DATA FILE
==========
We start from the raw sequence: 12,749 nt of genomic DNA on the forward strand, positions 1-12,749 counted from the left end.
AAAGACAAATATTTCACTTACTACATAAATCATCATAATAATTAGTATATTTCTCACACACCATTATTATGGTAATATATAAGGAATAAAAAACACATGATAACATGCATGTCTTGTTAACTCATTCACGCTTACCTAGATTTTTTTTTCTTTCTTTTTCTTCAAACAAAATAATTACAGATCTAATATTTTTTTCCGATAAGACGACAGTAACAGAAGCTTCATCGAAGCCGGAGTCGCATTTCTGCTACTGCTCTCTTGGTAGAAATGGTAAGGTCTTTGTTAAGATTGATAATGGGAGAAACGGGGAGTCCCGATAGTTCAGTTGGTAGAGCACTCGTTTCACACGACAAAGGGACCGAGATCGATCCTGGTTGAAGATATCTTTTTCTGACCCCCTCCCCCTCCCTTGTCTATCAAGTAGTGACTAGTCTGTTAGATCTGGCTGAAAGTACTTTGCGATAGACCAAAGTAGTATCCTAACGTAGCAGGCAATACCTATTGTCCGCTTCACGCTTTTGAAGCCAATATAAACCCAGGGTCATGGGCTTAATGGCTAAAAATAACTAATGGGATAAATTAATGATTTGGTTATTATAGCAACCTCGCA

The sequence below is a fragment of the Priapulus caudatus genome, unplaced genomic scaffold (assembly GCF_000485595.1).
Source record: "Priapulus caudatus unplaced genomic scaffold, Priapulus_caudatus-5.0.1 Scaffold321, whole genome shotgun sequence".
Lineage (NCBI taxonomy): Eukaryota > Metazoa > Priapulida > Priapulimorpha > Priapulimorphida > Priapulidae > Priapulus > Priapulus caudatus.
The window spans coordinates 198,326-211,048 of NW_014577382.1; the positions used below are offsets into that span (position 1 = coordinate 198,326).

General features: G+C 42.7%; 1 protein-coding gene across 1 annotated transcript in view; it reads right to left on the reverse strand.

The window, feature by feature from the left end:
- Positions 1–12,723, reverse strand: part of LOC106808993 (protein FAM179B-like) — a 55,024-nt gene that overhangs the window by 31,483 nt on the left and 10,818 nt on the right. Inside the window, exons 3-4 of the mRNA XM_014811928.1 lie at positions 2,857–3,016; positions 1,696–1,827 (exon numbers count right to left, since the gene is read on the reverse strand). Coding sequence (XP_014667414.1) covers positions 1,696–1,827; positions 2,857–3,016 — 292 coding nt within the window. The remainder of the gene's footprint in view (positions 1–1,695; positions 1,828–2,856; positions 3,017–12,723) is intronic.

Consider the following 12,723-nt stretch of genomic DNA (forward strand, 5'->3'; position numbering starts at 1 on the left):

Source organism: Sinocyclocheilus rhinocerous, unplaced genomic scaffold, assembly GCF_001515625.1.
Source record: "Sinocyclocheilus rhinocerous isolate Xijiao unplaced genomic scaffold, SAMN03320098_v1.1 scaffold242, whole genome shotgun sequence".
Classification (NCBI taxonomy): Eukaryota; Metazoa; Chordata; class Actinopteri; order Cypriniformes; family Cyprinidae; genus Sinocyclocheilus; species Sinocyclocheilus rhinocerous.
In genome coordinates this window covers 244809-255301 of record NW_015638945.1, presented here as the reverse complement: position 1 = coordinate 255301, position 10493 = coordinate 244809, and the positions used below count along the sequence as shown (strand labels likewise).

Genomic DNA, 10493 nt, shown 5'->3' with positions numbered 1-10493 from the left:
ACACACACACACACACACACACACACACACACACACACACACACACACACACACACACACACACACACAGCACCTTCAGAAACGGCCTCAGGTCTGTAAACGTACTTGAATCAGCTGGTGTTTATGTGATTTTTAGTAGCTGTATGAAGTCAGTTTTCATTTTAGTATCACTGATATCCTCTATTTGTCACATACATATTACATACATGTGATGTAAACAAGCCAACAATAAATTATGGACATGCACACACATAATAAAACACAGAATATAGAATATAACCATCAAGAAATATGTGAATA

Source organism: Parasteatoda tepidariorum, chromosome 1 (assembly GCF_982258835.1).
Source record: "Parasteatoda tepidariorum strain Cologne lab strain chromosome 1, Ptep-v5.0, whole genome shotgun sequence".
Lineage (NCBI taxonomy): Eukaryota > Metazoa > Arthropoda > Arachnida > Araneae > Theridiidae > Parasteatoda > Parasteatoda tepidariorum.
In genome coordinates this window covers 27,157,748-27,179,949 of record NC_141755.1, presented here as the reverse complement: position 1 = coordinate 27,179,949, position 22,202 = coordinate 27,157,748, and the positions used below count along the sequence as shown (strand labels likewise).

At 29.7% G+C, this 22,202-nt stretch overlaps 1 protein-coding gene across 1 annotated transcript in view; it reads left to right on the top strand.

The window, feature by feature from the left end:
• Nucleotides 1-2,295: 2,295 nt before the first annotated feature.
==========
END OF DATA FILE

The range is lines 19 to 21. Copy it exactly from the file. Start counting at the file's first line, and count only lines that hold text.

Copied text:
Lineage (NCBI taxonomy): Eukaryota > Metazoa > Arthropoda > Arachnida > Araneae > Theridiidae > Parasteatoda > Parasteatoda tepidariorum.
In genome coordinates this window covers 27,157,748-27,179,949 of record NC_141755.1, presented here as the reverse complement: position 1 = coordinate 27,179,949, position 22,202 = coordinate 27,157,748, and the positions used below count along the sequence as shown (strand labels likewise).

At 29.7% G+C, this 22,202-nt stretch overlaps 1 protein-coding gene across 1 annotated transcript in view; it reads left to right on the top strand.